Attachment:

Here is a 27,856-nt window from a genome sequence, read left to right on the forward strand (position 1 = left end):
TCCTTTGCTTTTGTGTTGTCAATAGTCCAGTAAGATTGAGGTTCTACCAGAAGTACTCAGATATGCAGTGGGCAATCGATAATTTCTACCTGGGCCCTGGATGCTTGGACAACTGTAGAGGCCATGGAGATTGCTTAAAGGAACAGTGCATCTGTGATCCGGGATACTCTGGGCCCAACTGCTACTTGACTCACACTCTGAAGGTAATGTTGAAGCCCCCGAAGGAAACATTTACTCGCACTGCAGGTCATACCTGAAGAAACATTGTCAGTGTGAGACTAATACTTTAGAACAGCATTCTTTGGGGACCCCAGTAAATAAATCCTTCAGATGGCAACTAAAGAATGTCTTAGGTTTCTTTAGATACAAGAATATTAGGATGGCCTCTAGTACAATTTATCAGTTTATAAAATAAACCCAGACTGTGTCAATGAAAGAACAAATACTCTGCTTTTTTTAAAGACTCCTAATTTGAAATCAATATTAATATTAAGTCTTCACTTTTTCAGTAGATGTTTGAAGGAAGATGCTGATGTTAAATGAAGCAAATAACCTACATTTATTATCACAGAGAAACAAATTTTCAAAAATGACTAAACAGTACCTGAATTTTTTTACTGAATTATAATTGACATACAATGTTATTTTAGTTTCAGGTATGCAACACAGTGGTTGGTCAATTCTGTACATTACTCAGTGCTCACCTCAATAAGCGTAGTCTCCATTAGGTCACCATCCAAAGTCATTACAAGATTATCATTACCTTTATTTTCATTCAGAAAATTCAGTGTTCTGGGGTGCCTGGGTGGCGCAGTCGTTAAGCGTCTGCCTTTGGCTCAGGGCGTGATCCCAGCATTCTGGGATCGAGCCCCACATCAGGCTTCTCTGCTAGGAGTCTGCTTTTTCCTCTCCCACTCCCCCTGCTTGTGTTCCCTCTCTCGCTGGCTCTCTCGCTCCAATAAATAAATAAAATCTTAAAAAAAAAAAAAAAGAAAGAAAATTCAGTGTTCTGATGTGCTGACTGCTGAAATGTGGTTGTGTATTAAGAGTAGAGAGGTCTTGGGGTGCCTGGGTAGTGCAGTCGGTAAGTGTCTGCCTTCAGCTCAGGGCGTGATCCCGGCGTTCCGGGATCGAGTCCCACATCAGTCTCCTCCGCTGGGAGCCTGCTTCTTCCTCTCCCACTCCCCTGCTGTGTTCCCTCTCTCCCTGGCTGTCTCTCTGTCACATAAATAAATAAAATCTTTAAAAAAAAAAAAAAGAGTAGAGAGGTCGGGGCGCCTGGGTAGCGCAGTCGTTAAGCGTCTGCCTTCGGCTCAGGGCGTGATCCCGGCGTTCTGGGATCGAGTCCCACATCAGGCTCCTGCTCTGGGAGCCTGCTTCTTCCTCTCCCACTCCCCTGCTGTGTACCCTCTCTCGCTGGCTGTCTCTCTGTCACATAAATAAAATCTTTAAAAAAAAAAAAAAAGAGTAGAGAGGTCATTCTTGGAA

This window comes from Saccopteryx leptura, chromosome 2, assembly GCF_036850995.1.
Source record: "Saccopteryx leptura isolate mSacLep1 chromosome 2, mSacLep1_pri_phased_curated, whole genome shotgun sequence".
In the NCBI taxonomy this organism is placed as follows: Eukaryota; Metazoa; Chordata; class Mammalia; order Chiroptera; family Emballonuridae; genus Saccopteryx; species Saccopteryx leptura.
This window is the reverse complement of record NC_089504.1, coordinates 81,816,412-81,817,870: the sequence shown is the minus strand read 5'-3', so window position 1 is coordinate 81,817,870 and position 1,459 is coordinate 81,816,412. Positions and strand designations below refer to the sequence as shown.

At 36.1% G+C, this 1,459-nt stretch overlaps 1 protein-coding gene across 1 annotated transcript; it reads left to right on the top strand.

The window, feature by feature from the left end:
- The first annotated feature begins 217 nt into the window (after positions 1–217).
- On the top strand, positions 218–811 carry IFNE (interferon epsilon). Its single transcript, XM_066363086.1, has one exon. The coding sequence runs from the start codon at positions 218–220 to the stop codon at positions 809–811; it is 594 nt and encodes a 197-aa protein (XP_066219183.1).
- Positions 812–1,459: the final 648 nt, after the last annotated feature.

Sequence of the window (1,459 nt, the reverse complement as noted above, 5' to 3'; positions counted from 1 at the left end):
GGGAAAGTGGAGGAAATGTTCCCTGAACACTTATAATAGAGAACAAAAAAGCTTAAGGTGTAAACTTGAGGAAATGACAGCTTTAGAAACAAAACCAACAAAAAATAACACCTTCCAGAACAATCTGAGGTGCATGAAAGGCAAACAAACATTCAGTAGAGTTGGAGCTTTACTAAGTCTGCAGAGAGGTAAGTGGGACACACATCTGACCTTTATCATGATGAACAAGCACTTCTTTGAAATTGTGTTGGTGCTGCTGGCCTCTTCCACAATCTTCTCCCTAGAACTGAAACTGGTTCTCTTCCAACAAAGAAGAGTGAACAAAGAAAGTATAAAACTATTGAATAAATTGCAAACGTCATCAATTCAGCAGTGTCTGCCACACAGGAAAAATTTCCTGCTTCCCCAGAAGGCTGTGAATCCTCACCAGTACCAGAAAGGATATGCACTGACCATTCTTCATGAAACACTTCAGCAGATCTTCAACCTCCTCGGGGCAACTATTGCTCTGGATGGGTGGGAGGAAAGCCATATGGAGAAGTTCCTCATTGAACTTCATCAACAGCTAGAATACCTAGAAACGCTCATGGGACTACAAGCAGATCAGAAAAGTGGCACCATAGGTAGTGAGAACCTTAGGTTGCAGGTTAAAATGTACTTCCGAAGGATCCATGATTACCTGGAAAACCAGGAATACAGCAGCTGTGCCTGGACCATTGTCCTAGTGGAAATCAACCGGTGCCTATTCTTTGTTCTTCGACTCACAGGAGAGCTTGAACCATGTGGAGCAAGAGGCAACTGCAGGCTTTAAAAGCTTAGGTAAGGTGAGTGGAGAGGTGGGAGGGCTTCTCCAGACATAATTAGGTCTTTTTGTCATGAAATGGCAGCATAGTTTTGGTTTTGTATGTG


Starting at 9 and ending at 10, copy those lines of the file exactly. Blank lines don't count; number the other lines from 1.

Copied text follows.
- The first annotated feature begins 217 nt into the window (after positions 1–217).
- On the top strand, positions 218–811 carry IFNE (interferon epsilon). Its single transcript, XM_066363086.1, has one exon. The coding sequence runs from the start codon at positions 218–220 to the stop codon at positions 809–811; it is 594 nt and encodes a 197-aa protein (XP_066219183.1).